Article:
December 16, 2011 | 8 comments
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December 15, 2011 | 0 comments
December 14, 2011 | 39 comments
December 14, 2011 | 4 comments
At the Atlantic, David Indiviglio argues that the plan Obama announced today for increasing the number of homeowners who refinance their mortgages could work better than the administration’s previous efforts.
Even if the plan works, however, the taxpayers will suffer greater losses on Fannie Mae and Freddie Mac.
In RealClearMarkets, Peter Morici writes that there’s a worst-case scenario that the administration isn’t talking about. By encouraging looser underwriting standards for government programs intended to increase mortgage refinances, the plan will generate all kinds of credit risk: “What the president is about to do won’t create another housing bubble-too many foreclosures are about to hit the market-but it is politically inspired and an economically irresponsible act that could easily result in many more foreclosures and another credit collapse down the road.”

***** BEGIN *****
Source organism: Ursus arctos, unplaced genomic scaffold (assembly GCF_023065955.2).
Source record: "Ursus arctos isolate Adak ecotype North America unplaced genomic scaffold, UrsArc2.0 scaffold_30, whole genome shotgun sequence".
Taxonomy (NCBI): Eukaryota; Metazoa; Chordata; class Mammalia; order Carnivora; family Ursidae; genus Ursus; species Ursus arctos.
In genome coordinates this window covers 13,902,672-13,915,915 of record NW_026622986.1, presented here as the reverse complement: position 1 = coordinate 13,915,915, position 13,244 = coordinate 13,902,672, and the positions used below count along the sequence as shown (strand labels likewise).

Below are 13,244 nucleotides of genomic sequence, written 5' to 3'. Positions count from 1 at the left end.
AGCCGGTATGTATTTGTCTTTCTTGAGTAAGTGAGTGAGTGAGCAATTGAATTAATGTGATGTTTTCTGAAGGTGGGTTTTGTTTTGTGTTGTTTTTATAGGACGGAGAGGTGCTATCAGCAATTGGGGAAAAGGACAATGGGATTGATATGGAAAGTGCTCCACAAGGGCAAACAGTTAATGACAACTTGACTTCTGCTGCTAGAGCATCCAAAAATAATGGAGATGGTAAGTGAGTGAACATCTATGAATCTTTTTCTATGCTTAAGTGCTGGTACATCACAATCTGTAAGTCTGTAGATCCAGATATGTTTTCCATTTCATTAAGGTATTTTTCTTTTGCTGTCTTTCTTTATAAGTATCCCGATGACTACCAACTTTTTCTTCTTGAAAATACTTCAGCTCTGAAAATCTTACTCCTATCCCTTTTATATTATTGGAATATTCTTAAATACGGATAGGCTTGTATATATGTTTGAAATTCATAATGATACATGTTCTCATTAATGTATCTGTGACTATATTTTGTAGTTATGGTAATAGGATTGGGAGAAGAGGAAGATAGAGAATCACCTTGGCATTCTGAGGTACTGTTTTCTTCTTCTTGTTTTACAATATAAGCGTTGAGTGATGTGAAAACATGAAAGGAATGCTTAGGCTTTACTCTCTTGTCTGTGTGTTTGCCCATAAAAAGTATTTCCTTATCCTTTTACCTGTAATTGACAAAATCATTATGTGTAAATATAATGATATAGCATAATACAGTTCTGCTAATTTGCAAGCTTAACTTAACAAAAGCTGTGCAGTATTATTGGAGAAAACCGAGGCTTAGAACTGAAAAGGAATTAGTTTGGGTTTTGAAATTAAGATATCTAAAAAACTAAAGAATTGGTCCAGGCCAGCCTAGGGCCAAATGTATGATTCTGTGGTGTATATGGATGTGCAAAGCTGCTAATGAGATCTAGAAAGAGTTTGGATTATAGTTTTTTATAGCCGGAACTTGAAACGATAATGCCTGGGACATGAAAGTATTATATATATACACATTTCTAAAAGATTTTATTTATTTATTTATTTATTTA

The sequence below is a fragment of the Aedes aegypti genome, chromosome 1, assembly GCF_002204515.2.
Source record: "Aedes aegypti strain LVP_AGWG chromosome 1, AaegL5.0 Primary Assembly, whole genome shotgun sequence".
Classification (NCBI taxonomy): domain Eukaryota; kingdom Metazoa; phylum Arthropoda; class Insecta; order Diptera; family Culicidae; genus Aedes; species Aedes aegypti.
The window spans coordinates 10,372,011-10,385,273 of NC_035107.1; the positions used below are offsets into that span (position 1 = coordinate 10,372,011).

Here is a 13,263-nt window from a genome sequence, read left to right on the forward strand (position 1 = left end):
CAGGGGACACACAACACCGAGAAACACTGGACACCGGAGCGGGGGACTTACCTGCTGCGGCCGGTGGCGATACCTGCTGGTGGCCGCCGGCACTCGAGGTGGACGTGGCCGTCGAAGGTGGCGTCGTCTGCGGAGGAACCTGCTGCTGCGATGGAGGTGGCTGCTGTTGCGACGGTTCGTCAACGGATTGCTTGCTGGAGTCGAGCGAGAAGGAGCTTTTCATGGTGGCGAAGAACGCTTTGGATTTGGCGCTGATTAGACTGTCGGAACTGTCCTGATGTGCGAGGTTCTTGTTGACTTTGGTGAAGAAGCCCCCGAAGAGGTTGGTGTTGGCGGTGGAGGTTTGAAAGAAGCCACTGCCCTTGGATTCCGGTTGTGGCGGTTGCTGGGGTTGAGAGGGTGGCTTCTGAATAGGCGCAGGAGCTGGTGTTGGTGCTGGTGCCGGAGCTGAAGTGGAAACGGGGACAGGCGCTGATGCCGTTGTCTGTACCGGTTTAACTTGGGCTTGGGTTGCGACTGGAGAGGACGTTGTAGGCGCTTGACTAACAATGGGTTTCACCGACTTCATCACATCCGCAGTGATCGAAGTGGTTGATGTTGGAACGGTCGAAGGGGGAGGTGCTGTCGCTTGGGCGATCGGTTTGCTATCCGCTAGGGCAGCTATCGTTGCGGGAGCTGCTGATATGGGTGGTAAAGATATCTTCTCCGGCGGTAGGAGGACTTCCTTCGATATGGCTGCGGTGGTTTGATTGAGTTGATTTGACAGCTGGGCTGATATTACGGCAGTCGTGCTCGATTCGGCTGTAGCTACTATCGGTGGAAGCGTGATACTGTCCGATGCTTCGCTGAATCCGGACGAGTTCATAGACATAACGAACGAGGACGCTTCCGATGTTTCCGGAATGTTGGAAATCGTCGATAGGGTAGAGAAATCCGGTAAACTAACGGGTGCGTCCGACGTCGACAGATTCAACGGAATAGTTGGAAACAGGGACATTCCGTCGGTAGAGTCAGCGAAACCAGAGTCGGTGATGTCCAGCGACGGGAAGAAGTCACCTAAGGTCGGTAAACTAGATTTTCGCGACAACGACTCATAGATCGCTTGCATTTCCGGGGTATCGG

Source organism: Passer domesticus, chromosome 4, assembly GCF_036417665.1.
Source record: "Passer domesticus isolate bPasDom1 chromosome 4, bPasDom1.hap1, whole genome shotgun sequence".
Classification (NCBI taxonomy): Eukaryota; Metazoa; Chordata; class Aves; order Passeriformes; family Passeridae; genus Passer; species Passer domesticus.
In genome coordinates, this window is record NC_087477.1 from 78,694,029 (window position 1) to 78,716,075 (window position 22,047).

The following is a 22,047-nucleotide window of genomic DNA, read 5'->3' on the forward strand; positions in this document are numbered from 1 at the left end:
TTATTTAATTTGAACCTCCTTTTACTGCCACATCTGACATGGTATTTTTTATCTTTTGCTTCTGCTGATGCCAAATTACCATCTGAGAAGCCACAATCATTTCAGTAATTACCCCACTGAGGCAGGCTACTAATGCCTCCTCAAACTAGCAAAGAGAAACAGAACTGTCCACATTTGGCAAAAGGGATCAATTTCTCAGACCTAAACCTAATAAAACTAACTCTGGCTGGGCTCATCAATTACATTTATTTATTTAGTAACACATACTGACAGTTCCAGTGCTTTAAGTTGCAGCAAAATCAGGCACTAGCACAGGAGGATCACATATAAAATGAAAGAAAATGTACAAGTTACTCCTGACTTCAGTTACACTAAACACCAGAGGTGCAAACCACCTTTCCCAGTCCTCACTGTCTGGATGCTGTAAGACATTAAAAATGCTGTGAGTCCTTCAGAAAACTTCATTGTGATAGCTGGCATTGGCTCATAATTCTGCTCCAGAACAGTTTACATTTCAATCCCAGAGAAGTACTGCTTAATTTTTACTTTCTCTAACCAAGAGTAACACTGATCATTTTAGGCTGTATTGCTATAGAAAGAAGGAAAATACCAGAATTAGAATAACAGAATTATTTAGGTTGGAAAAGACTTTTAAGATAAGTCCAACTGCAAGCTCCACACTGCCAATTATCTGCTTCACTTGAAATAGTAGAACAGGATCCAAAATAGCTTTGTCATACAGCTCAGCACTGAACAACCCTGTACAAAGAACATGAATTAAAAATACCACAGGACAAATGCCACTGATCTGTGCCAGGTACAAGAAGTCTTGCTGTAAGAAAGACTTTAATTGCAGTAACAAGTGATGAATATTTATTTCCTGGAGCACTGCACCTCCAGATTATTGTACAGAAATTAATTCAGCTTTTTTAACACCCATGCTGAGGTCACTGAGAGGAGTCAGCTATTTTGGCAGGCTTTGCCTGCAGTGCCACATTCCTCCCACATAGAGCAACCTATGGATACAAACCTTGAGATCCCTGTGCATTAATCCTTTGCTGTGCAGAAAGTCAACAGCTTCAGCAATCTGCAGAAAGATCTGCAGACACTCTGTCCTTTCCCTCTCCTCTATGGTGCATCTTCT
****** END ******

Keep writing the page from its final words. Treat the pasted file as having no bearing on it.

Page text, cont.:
A man of faith in a godless age is hitting Americans where it hurts.
Mr. and Mrs. American Spectator Reader, let P.J. O’Rourke talk sense to your kids.
In Britain, defending your property can get you life.
The debacle of this president’s administration is both a cause and a symptom of the decline of American values. Unless Congress impeaches him, that decline will go on unchecked. An eminent jurist surveys the damage and assesses the chances for the recovery of our culture.
It won’t take long for conservatives to scratch this presidential wannabe off their 2008 scorecard.
The American Christmas, like the songs that celebrate it, makes room for everybody under the rainbow. Is that why so many people seem to be hostile to it?
Was the President done in by the economy, or by the politics of the economy?
H/T to National Review Online